Publication: July 18, 2017 from Swoon Reads
Sixteen-year-old Quinn Hardwick’s having a rough summer. Her beloved grandmother has been put into a home, her dad’s gambling addiction has flared back up and now her worst enemy is back in town: Wesley James, former childhood friend—until he ruined her life, that is.
So when Wesley is hired to work with her at Tudor Tymes, a medieval England themed restaurant, the last thing Quinn’s going to do is forgive and forget. She’s determined to remove him from her life and even the score all at once—by getting him fired.
But getting rid of Wesley isn’t as easy as she’d hoped. When Quinn finds herself falling for him, she has to decide what she wants more: to get even, or to just get over it.
Huge thanks to my friends from Macmillan International for sending me an ARC of this book in exchange for an honest review. This did not, in any way, affect my overall opinion of the book and/or the story.
Those who know me well would probably have it memorized by now that I am always on the lookout for light, contemporary novels. It’s an added bonus if it’s a fast-paced one. And that’s exactly what I got in Wesley James Ruined My Life by Jennifer Honeybourn. Also, the story falls under the “hate to love trope”, which I’m currently trying to get accustomed to, so I guess it’s a no-brainer to say that I enjoyed reading Jennifer’s YA debut.
One of the reasons why I liked this book is because of how much I related to the MC, Quinn. As a reader can already tell, Q can easily hold a grudge over someone. As a side note, one unobvious fact that a lot of my friends don’t probably know is that I, just like Quinn, can hold a grudge for a very long time. It’s a bad habit, I admit, but sometimes, I just can’t help it. But going back to my review, to see Quinn be so upset with Wesley almost all throughout the book made me realize just how hard it is to live a life filled with hatred and anger. I guess what I’m trying to say is that it’s quite enlightening and oddly satisfying to see this small aspect of myself on paper.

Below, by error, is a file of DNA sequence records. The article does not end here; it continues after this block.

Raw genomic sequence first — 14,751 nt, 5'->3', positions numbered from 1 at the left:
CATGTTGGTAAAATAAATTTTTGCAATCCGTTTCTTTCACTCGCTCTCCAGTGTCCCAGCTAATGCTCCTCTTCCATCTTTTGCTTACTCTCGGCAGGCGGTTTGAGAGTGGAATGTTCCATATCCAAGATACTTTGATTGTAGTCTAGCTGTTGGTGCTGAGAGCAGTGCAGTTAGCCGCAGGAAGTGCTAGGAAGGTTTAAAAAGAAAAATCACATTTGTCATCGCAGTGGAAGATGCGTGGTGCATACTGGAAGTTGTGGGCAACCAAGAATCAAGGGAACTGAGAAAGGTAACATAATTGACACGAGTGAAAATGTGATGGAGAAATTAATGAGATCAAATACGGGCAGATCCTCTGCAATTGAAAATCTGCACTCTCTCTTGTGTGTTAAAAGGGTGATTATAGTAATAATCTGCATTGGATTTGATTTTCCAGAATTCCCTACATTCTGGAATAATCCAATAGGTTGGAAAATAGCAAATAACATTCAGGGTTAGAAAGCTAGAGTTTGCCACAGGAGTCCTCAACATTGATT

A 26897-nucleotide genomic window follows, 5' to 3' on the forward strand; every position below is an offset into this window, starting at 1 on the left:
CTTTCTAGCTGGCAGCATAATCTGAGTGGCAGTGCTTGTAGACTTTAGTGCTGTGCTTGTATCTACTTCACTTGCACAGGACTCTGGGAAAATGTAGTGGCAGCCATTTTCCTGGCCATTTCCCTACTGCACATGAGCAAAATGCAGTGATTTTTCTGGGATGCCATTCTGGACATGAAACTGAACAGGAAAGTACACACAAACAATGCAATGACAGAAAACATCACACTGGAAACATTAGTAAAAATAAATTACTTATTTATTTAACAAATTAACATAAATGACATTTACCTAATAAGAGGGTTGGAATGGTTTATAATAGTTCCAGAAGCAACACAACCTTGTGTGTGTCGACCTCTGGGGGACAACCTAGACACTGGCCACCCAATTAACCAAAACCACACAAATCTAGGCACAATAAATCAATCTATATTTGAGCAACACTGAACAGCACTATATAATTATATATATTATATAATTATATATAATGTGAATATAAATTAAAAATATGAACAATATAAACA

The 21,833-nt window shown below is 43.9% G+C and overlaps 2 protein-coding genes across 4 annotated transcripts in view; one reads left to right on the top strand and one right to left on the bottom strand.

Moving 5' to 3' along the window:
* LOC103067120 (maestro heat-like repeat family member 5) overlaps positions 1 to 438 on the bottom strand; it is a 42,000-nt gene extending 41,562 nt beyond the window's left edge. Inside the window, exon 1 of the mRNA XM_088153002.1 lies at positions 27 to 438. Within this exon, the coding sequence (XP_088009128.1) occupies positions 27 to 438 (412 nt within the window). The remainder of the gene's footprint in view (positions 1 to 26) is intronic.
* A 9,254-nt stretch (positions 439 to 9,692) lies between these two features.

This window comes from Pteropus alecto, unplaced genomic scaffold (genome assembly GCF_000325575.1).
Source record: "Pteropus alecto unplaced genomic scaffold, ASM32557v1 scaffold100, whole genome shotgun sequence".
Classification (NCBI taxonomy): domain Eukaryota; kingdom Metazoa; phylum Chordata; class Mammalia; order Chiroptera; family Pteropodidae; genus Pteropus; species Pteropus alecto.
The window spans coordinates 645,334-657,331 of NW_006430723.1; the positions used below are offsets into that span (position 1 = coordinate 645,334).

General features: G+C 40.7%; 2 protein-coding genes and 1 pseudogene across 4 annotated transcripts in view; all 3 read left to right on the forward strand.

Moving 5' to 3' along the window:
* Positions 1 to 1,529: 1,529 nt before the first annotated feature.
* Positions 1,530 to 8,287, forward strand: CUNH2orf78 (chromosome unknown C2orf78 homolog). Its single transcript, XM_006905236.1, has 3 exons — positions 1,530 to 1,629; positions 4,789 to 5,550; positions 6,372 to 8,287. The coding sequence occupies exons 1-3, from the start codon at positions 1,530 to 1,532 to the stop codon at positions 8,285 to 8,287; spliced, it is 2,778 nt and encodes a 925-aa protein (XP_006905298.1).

On the negative side, however, (and I know this is going to sound contradictory to what I first mentioned, but) I felt like her anger towards Wesley took up almost the entire story. Obviously, this aspect of the story gets old and absolutely very tiring, and it honestly didn’t come as a surprise to me. It isn’t a new concept, so readers who know the trope well would probably be able to guess. Personally, though, I thought the ending was very cute but just a bit rushed. I did like the romance, though.
But another factor that I liked about Quinn’s story is the addition of a sick grandma. I don’t know why, but I really have a soft spot for sick and/or troubled (or sometimes, broken) characters. In this book, Q’s grandma has Alzheimer’s, and there are scenes that just stuck to me and tugged on my heartstrings. (Can you imagine my sorrow now?) I’m glad, though, that everything seemed to turn out okay for Quinn in the end.
“Quinn and Wesley’s love story was, in all fairness, enjoyable. Readers who like short and light novels would find satisfaction in this book. It can be gripping, most especially to those who could relate to the main character. Wesley James Ruined My Life is definitely recommendable for readers who want a fast-paced read and long-time fans of the hate to love trope.”
Are you fond of the Hate to Love trope? If so, give me some recs! Also, have you read Wesley James Ruined My Life? What did you think of it? Let me know via the comments section below!
JM is a 21 year old blogger from Manila. He has a degree in Hotel and Restaurant Managment mainly because it was too late when he discovered that literature and publishing is his true calling. He enjoys reading contemporary and fantasy novels as much as he enjoys playing video games and baking pastries. You may find him on Twitter, Instagram, and on Goodreads.